Increasing our understanding of volcanic eruptions

Saturday, 20 September, 2014
EU-funded FUTUREVOLC project improved the monitoring and understanding of magma movements at Icelandic volcanoes.
Eruption of Eyjafjallajökull volcano

Volcanic eruptions are notoriously difficult to predict. With increased seismic activity at Iceland's Bárarbunga volcano, and lava flowing at nearby Holuhraun, experts are carefully monitoring and analysing large amounts of data being collected from the area.

Many Icelandic volcanoes are ice-covered, a factor that often contributes to explosive, ash-rich eruptions similar to Eyjafjallajökull in April 2010. Eyjafjallajökull spewed large ash clouds across northern Europe, leading airlines to make costly flight cancellations and disrupting travel for some 10 million people. Financial damage is estimated at up to €3.9 billion.

But this time there is a difference. In response to Eyjafjallajökull’s eruption, the EU has been funding research to provide more accurate and timely warnings. The approaches being pioneered by such projects aim is to give civil protection authorities, and economically important commercial groups such as airlines, more time to react effectively – helping to protect lives and reduce damage to Europe’s economy.

One example is FUTUREVOLC. Since October 2012, when FUTUREVOLC started, the researchers have added volcanic gas detectors, infrasound sensors, high resolution cameras, seismometers and sensors to detect ground movements across the most active regions of Iceland to complement the existing network. Many of these additional sensors are part of mobile networks, allowing them to be deployed at active sites as needed and to support the permanent network.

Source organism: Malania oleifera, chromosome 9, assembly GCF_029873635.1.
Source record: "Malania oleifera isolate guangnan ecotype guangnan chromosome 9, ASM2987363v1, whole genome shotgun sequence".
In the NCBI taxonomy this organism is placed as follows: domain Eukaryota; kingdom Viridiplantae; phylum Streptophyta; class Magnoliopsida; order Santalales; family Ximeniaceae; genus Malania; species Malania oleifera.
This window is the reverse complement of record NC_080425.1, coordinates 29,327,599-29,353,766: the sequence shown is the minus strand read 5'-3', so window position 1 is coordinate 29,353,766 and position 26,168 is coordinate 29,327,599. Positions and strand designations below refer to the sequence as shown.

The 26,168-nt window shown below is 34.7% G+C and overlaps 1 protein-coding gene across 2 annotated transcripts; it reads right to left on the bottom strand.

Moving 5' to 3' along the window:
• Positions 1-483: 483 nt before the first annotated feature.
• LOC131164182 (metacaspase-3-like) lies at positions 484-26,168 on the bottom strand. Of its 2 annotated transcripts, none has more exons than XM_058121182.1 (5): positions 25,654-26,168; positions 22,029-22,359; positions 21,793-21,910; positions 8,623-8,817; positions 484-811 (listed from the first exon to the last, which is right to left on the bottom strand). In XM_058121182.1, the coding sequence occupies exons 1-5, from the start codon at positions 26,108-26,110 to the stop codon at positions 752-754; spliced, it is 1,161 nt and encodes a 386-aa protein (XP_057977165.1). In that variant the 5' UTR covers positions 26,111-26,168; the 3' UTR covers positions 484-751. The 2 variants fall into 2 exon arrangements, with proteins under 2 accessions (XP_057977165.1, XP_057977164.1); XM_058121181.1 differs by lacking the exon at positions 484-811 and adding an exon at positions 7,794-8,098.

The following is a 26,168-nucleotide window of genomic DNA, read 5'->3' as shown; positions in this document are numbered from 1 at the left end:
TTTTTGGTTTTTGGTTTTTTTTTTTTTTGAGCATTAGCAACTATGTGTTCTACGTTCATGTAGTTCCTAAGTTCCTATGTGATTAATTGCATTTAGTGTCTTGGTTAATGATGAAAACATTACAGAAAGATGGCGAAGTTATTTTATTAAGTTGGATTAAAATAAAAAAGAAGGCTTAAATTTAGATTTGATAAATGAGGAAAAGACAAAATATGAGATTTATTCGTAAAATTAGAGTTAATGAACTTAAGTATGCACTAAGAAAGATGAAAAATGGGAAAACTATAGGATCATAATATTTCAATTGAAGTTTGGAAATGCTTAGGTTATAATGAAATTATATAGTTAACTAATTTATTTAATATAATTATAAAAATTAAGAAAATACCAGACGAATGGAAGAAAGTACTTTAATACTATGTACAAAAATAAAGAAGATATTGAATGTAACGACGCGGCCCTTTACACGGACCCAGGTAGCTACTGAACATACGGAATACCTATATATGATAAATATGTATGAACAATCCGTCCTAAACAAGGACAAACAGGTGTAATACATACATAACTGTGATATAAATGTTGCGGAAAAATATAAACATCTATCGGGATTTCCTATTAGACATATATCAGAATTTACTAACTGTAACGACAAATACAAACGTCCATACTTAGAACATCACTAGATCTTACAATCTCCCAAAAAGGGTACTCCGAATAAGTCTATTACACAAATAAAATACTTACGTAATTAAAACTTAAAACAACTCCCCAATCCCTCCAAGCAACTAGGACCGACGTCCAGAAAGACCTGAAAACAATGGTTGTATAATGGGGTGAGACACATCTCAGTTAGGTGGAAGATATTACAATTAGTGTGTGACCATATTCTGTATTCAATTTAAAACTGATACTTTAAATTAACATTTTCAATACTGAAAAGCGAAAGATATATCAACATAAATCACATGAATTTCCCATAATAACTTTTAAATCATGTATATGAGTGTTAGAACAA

New monitors, such as the seismometers, can detect minute movements (seismic tremors), a possible indication of the movement of magma up towards the Earth's surface or of flooding caused by the extrusion of magma under the ice. These floods are a significant threat to local inhabitants and infrastructure.

Additional GPS instruments and satellite data can help detect minute changes. At Bárarbunga these have been used to estimate the volume of magma intruded into the Earth’s crust at up to 10 km below the surface.

The project is also focused on monitoring eruptions once they reach the surface – measuring dangerous gases and lava flow rates, for example. This information can indicate whether volcanic activity is likely to evolve into an eruption similar to that of 2010.

In July the team added three ground-based infrared cameras to Iceland’s network to detect silicate particles in volcanic ash. The project has also tested a plane-mounted sensor that was able to detect ash collected from one of Iceland’s volcanoes and dropped from the air over France's Bay of Biscay. The sensor, which uses multispectral cameras to distinguish silicate from ice particles, detected the ash from 60 kilometres away. If Bárarbunga does erupt, the team could deploy the same sensor to monitor any release of ash.

When combined with meteorological data and advanced modelling techniques, FUTUREVOLC’s results will help to improve ash dispersal forecasting, said project coordinator Freysteinn Sigmundsson of the University of Iceland.

FUTUREVOLC’s research will feed into the Group on Earth Observations (GEO), part of Europe’s contribution to a global effort to improve forecasts on volcanic activity.

European Research, Innovation and Science Commissioner Máire Geoghegan-Quinn said: "Volcanic activity can affect thousands of Europeans, whether they live close to active volcanoes, or many kilometres away. Horizon 2020, the EU's new €80 billion research programme, will continue to support this type of research for the benefit of all Europeans."

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International Day for Natural Disaster Reduction - 8 October 2014

A European volcanological supersite in Iceland: a monitoring system and network for the future
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